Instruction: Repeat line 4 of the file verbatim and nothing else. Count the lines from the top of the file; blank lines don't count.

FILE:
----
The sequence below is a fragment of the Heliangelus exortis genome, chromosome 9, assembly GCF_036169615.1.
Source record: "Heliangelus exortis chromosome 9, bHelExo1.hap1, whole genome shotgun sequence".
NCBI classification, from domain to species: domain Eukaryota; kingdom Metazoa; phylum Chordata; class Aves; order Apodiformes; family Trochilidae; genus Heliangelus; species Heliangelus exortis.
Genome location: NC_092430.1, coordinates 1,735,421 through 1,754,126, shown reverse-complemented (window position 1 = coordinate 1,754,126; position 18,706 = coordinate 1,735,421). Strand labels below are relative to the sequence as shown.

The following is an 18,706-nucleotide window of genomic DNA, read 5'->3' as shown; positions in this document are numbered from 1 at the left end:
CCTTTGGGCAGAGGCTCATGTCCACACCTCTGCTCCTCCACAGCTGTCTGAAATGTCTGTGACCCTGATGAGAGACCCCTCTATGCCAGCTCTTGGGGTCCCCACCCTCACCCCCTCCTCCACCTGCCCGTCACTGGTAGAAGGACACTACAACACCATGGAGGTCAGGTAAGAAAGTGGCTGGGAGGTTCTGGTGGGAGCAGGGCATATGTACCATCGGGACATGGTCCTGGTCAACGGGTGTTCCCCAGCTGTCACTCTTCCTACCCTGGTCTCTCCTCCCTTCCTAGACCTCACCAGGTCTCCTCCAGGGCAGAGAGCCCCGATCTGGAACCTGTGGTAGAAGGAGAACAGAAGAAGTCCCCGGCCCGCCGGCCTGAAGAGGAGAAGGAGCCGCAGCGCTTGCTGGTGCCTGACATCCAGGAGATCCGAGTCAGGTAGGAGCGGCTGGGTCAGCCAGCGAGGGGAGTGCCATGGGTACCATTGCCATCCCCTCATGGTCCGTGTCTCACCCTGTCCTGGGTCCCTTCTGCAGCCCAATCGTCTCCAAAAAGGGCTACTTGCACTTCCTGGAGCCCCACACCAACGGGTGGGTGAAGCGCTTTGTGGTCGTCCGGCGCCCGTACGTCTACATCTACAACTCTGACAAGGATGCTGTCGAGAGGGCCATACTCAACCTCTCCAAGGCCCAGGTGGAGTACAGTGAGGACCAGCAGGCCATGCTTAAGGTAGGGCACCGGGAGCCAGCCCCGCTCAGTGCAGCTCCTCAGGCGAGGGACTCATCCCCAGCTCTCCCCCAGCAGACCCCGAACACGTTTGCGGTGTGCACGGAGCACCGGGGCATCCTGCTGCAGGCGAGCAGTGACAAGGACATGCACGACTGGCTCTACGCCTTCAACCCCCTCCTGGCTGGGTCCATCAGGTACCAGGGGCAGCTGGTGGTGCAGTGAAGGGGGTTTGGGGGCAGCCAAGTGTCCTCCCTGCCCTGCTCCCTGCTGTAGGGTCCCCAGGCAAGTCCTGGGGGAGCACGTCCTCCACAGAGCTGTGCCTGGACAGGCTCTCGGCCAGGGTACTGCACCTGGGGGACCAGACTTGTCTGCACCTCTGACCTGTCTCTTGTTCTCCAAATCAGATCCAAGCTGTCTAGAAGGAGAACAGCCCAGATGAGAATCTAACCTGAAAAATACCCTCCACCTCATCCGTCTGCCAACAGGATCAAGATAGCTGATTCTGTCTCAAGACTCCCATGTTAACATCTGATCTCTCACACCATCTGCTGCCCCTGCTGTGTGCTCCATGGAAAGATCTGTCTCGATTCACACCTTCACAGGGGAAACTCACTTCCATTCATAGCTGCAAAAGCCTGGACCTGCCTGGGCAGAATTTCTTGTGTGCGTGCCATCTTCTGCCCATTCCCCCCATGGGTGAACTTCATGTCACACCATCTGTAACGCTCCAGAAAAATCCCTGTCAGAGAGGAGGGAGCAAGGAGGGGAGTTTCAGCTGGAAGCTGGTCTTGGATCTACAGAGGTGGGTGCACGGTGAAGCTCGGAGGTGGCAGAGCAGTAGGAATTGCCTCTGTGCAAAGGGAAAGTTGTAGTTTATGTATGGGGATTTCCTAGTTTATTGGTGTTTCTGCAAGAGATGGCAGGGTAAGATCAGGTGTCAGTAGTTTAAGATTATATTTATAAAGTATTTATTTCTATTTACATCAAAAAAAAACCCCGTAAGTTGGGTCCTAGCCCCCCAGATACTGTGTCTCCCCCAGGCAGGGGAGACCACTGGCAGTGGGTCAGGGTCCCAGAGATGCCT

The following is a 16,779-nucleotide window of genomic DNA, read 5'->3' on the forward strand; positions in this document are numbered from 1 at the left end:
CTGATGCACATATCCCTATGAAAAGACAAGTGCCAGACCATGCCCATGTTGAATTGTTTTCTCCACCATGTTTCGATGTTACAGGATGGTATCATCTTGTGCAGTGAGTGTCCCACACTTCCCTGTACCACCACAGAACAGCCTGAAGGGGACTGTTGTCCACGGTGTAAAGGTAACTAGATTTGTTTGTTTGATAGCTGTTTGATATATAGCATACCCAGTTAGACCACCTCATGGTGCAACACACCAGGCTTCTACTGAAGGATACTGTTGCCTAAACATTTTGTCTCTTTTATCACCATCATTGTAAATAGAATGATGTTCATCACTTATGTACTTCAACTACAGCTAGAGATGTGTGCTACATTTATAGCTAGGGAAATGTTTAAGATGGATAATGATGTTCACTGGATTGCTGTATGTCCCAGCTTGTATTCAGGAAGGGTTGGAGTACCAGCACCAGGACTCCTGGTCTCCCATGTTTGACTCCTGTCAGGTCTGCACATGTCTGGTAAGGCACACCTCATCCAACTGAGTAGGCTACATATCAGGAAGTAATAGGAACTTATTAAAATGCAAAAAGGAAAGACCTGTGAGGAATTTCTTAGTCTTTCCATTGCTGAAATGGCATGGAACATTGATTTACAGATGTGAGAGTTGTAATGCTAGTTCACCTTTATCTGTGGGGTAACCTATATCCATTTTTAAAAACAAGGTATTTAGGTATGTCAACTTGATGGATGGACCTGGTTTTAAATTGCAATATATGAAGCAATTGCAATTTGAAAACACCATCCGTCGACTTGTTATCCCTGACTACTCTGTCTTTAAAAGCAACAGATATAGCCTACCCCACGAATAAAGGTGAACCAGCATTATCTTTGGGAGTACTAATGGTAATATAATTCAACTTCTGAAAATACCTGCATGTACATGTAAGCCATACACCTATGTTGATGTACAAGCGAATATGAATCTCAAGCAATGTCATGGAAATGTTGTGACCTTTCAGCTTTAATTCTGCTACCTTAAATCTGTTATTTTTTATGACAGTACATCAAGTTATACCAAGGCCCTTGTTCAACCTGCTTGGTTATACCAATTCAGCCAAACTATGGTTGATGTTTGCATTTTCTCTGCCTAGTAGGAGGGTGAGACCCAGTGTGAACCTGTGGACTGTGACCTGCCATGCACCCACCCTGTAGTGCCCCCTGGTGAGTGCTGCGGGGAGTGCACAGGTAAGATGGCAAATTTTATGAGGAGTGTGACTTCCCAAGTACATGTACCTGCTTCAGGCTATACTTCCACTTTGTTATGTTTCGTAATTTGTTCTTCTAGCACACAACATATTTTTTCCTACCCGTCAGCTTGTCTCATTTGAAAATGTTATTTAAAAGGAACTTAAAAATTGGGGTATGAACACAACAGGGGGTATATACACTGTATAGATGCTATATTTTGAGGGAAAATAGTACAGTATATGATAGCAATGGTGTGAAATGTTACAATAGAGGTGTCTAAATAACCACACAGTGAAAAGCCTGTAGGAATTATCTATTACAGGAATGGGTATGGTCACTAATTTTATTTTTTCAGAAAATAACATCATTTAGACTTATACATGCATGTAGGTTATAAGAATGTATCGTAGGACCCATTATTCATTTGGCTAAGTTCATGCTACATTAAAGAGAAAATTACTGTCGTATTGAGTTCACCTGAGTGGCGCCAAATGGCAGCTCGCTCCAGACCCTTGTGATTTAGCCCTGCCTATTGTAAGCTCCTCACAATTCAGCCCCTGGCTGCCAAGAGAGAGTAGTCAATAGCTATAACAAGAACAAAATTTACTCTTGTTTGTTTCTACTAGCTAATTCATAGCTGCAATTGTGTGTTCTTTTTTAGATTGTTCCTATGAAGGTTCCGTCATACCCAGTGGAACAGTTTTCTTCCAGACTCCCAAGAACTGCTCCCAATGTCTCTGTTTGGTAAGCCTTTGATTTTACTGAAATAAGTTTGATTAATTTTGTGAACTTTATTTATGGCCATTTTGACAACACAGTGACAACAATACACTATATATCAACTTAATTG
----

Genome location: NC_092430.1, coordinates 1,735,421 through 1,754,126, shown reverse-complemented (window position 1 = coordinate 1,754,126; position 18,706 = coordinate 1,735,421). Strand labels below are relative to the sequence as shown.